The Ishant-Kamran Akmal spat was needless and could have turned ugly

Although their fans and media always stoke the rivalry, India and Pakistan players always show a healthy respect to each other. With most of them speaking the same language, sledging is almost unknown despite the intense pressure they play their games under. They at best rib each other on the field in a language both sets of players understand.

That India and Pakistan play cricket under the shadow of political tension means the players have to always be aware that even a minor confrontation can spark trouble in the stands and beyond. As it is, either team winning can leave the other side facing the heat from their fans who may not mind defeats against other rivals but don’t tolerate reverses against the team from across the border.

That is why Ishant Sharma should be pulled up for needlessly picking up a quarrel with Pakistan wicketkeeper Kamran Akmal during the first Twenty20 international in Bangalore on Tuesday. Yes, Ishant has reason to be frustrated because even his good spells have not netted him wickets. As Pakistan were inching towards victory, he had Kamran ‘caught’ only for the delivery to be declared a no-ball as it was above chest high. Ishant then beat the beat but the ball somehow did not hit the stumps but he had no business going after Kamran. There was a threat of both getting into a fight and that would happen but for the other players and the umpire intervening.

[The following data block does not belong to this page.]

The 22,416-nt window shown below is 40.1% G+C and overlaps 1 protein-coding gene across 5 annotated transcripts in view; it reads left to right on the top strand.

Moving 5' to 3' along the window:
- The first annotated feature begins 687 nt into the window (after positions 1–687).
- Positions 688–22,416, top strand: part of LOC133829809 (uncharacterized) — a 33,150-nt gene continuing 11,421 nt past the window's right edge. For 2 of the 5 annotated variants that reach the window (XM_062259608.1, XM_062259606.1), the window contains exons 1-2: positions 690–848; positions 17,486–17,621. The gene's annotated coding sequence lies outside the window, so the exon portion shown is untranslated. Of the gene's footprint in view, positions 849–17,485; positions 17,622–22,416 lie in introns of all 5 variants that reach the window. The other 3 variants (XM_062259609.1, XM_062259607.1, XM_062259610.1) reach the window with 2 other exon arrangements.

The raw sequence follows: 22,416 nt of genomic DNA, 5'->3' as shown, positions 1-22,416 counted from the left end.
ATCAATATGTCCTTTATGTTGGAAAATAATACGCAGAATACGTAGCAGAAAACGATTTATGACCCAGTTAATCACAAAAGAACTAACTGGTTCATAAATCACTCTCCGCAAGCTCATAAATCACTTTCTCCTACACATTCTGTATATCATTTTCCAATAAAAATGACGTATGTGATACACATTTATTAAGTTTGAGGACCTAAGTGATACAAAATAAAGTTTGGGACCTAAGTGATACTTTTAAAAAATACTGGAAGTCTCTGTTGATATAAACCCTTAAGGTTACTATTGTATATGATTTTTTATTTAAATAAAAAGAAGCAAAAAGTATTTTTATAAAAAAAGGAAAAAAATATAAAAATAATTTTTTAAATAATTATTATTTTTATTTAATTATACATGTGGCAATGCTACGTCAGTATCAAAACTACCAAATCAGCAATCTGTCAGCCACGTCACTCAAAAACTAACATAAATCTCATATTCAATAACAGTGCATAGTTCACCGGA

Both players have been fined by the match referee. While Kamran accepted his mistake and was fined five percent of his match fee, Ishant refused to, losing an appeal to eventually cough up 15 percent of his fee. The match referee has also admonished him for the behaviour.

The Indian team management and the board must take this seriously. We all are only too aware of the mess Harbhajan Singh got into on the 2008 Australia tour and was eventually fined heavily for using abusive language. Ishant is no rookie, and was part of the squad then and saw first hand how damaging the entire episode was to cricket and the two sets of players involved.

Bangalore itself was witness to a clash between Pakistan batsman Aamir Sohail and Venkatesh Prasad, although the paceman won the battle by bowling the opener to eventually help the hosts win that crucial 1996 World Cup quarterfinal. Often, Indian players paint themselves as the wronged ones and the BCCI is happy to play along. It is time that trend ends.

By N Ananthanarayanan

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